April Fools?… or not?

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I’ve decided that this April 1 Dembski post on the new DI/ID/ARN/ISCID superblog (“ The Truth about How I Got into ID”), and this April 1 op-ed by David Berlinski in the Daily Californian (“Academic Extinction,” hat-tip to Talk.Origins), must be April Fools jokes.

But it’s so hard to tell with these guys. Give your opinions in this thread.

56 Comments

At least 65 percent of my April 1 post is true.

Well, I think Dembski’s clearly is (and actually it shows more of a sense of humor than I thought he had) - the crack about ‘right-wing’ fanatics is so blatant that if it’s NOT an April Fools joke, the DI is going to be a trifle miffed.

Berlinski’s is a trifle more complex. My feeling is that he will claim it as an April Fool’s joke, but that he is really trying to make a point about the lunacy of Darwinism.

At least 65 percent of my April 1 post is true.

Ah, but since we know that only 87.3% of statistics are reliable, and 79.9% of all statistics are made up on the spot, this leaves us with only a 26.005877% confidence factor that your 65% isn’t actually 64.8%. Adjusted for inflation and the temperature is Saskatchawan, of course.…

Berlinski’s assertion about misspelling Dembski’s name as Dumbski is not true, at least as regards TalkReason. There is no such misspelling anywhere on TalkReason. We do not resort to such cheap tricks, which hardly can be said about some of ID advocates including Dembski (recall his anonymous post to Amazon where he praised his own book, disgusing as an unbiased reviewer). Btw, TalkReason has posted over a dozen of Berlinski’s letters without changing a single word in them, so he is pretty well familiar with that site and hence is distorting the actual situation deliberately. Perhaps he means it as a fool day’s joke?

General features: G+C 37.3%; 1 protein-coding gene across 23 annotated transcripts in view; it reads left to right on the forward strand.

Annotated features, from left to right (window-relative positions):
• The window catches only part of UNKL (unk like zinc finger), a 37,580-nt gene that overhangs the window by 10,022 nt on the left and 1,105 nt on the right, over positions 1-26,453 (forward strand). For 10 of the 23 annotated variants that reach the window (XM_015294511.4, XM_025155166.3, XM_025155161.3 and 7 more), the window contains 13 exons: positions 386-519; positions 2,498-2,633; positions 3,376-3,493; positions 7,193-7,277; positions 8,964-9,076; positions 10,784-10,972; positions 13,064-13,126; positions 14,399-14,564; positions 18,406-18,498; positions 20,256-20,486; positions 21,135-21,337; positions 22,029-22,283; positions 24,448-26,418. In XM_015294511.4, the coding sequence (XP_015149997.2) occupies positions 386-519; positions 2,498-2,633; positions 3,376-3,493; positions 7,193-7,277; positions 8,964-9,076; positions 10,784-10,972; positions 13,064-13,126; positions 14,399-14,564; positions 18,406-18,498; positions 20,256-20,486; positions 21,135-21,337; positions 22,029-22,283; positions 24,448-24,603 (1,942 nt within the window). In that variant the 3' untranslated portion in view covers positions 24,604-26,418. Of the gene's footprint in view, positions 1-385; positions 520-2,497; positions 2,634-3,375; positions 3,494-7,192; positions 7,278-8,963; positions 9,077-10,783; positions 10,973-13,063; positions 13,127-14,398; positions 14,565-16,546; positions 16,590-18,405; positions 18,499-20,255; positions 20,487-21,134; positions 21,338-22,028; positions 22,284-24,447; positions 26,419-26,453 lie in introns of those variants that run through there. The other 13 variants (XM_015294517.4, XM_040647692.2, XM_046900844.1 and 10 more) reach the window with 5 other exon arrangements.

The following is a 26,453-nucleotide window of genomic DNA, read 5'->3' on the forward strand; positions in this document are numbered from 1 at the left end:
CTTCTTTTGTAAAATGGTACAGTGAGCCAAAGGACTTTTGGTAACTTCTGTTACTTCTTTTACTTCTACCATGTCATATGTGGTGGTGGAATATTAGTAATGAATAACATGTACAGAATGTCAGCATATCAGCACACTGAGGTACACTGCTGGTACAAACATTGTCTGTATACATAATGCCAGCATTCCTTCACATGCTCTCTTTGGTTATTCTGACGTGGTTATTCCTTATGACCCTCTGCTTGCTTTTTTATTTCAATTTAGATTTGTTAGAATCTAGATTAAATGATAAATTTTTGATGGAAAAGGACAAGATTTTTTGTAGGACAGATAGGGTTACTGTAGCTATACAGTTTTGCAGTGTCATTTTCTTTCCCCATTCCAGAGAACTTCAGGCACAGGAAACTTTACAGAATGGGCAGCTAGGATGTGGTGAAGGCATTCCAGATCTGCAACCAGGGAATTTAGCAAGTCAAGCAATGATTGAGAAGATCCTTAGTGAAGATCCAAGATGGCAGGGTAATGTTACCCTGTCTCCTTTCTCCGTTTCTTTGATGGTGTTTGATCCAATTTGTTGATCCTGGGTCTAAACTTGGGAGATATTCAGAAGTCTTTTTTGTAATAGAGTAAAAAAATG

Dembski’s a certainly a joke.

Berlinski’s is also a joke, but it’s not clear if he intended it as one.

As an avid reader of Pandas thumb for a couple of months, and a (very) occaissional poster, I would like to think that the Berlinski article is a joke. It makes no substantive arguments, such that even non biologically educated people as myself can see that it is merely a piece of inflated rhetoric, that can be summed up by the phrase - “Life is too complex to have evolved and darwinism is a pile of smelly pants.” There is no mention of the lack of papers published by Dembski, only his “popular” work. And how exactly are biologists supposed to

“For the first time, they are being asked to defend the thesis that biological design is more apparent rather than real.”

Whats funny is that keep saying things like ‘more and more’ Darwins theory unwinds when they never, ever provide:

A. any evidence at all for anything

B. Have a legitimate theory of their own

C. Are creating the entire controversy while ignoring all evidence supporting evolution.

I did find Dembski’s sense of humor funny, although one could argue he actually parodied the truth about himself.